While this matter was pending before the trial court, another noteholder who failed to see published notice of the redemption filed a class action in the United States District Court for New Jersey, Ellovich v. First Fidelity Bank, N.A., New Jersey, et al., Docket No. 87-650. In a written opinion filed March 2, 1988, the district court found that the plaintiff in that action had not presented any evidence that Fidelity failed to disclose a material fact in connection with the offering and consequently granted Fidelity's motion for summary judgment with respect to plaintiff's Rule 10b-5 claim, 17 C.F.R. § 240.10b-5 (1989). However, the federal court declined to exercise pendent jurisdiction with respect to state law claims. Consequently, the court expressly noted that "its ruling on plaintiff's federal claim provides no indication as to the viability of plaintiff's state law claims. The state court is the proper forum for the litigation of these causes of action." The Third Circuit Court of Appeals subsequently affirmed the dismissal of this federal complaint.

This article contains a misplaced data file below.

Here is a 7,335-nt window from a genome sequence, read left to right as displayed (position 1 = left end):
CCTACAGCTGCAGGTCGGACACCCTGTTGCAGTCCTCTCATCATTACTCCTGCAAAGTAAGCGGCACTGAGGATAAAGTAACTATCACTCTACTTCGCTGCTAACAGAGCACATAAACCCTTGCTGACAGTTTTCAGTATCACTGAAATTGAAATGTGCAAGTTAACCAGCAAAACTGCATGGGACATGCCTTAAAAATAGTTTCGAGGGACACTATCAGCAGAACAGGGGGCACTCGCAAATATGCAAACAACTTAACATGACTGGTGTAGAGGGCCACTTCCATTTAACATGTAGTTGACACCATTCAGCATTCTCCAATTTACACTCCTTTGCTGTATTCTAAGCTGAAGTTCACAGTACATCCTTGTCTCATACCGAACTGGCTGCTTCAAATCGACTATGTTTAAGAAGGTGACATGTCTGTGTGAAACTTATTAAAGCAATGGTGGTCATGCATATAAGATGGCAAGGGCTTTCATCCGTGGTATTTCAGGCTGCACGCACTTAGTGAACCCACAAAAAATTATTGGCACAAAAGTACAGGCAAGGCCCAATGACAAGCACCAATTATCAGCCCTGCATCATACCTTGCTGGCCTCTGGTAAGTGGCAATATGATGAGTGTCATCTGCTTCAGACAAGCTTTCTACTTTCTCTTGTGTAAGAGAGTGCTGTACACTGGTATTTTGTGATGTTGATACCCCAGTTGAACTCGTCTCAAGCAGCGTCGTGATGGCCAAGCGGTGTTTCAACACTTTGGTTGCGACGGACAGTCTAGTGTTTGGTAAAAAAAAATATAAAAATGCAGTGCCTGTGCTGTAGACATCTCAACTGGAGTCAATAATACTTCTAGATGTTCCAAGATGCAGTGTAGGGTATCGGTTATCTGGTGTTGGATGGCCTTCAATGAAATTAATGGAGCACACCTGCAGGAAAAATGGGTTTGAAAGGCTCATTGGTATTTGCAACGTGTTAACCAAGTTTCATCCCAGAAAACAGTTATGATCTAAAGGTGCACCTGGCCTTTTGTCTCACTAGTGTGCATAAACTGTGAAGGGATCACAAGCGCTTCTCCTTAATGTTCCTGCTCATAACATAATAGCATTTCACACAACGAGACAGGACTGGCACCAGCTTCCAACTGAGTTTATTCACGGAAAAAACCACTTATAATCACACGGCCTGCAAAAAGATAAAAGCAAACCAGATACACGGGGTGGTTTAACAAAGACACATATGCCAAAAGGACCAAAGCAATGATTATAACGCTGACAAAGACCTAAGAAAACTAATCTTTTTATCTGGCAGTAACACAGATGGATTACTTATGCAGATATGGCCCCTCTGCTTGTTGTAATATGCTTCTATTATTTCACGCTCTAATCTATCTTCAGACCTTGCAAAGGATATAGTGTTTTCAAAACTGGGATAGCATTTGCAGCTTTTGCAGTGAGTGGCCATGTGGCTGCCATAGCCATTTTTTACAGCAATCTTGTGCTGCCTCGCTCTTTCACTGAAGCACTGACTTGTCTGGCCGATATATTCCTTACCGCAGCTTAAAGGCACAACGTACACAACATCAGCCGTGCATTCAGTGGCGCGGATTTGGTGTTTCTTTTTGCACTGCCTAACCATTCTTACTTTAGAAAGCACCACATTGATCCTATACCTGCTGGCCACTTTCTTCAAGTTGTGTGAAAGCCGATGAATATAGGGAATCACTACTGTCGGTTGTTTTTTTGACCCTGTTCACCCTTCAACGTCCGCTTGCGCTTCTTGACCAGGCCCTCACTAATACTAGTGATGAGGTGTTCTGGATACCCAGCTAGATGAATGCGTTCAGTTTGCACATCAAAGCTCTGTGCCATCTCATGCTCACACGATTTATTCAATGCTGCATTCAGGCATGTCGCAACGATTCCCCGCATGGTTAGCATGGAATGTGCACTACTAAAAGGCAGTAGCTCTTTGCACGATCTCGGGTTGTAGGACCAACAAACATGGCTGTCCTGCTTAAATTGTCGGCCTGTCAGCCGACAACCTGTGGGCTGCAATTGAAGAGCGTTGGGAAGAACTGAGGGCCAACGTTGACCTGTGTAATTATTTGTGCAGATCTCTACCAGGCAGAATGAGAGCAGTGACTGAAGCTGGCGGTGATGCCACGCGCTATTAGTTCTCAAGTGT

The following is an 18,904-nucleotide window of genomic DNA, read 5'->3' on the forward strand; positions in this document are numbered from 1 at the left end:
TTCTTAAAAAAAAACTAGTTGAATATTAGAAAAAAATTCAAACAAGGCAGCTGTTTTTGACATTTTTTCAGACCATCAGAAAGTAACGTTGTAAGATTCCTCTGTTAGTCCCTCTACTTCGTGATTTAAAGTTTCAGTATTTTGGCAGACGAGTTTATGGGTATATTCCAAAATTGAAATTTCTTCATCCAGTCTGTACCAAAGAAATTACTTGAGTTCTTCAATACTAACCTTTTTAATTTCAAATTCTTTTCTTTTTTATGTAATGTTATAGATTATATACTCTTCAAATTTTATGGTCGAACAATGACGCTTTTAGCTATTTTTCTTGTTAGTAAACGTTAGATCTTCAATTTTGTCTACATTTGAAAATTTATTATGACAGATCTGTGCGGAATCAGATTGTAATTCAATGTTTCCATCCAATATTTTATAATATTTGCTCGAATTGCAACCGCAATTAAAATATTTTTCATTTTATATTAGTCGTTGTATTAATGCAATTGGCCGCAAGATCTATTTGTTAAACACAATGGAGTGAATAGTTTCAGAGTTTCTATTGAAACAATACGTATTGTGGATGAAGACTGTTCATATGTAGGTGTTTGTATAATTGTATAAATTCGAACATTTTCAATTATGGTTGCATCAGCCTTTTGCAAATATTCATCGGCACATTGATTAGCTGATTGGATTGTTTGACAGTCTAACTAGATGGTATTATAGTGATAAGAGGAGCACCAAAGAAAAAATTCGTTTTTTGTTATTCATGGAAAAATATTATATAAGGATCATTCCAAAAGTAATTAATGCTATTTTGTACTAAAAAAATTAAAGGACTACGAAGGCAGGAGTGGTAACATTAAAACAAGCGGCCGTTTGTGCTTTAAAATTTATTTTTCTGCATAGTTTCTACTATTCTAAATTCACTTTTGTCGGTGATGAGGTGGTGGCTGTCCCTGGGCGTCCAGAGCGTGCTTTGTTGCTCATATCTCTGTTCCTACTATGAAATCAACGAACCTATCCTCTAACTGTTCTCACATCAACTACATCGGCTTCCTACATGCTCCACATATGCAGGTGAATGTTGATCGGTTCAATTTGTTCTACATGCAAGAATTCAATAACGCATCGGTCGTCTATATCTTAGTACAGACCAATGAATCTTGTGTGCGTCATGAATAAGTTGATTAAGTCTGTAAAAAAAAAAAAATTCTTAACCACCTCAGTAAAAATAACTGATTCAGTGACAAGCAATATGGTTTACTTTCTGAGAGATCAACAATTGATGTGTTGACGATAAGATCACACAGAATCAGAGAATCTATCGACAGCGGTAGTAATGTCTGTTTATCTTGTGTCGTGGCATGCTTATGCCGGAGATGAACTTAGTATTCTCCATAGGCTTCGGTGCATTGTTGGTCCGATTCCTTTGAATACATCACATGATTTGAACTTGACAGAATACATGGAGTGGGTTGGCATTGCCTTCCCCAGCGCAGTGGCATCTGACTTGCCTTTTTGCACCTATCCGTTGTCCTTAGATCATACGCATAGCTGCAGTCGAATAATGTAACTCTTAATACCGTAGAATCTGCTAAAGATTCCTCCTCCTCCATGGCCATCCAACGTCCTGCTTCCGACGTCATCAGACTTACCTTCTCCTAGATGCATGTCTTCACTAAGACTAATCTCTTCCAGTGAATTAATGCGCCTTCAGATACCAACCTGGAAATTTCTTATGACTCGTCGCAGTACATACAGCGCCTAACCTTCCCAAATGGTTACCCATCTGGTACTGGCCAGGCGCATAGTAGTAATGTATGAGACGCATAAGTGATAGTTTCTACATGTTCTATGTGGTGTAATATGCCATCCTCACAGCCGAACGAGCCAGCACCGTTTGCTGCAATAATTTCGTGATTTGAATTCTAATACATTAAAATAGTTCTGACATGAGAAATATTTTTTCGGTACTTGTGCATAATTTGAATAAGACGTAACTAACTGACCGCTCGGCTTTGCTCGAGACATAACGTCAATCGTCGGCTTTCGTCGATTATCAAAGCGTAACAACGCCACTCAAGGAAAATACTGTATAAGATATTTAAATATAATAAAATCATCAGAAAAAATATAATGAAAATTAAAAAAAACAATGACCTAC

Plaintiffs appeal from the dismissal of their complaints, arguing, among other things, that the project notes are "a classic example of a contract of adhesion" and that "it would be unjust to allow either the Commission or First Fidelity to benefit as a result of their failure to provide adequate notice of the redemption
to the Note holders." Fidelity argues that the terms of an investment contract are not subject to invalidation on the grounds of unconscionability or unfairness.*fn2 In the alternative, Fidelity argues that published notice in the newspaper constituted adequate notice to plaintiffs of the early redemption of their notes.
We conclude that a note or other security sold to the general investing public pursuant to standard form contractual provisions is a contract of adhesion. Consequently, if the security contains an unfair provision or the issuer fails to deal fairly with the investors, the issuer and its agents may be liable for any resulting damages. We also conclude that the failure of the Commission and Fidelity to give mail notice of the early redemption of the project notes was ...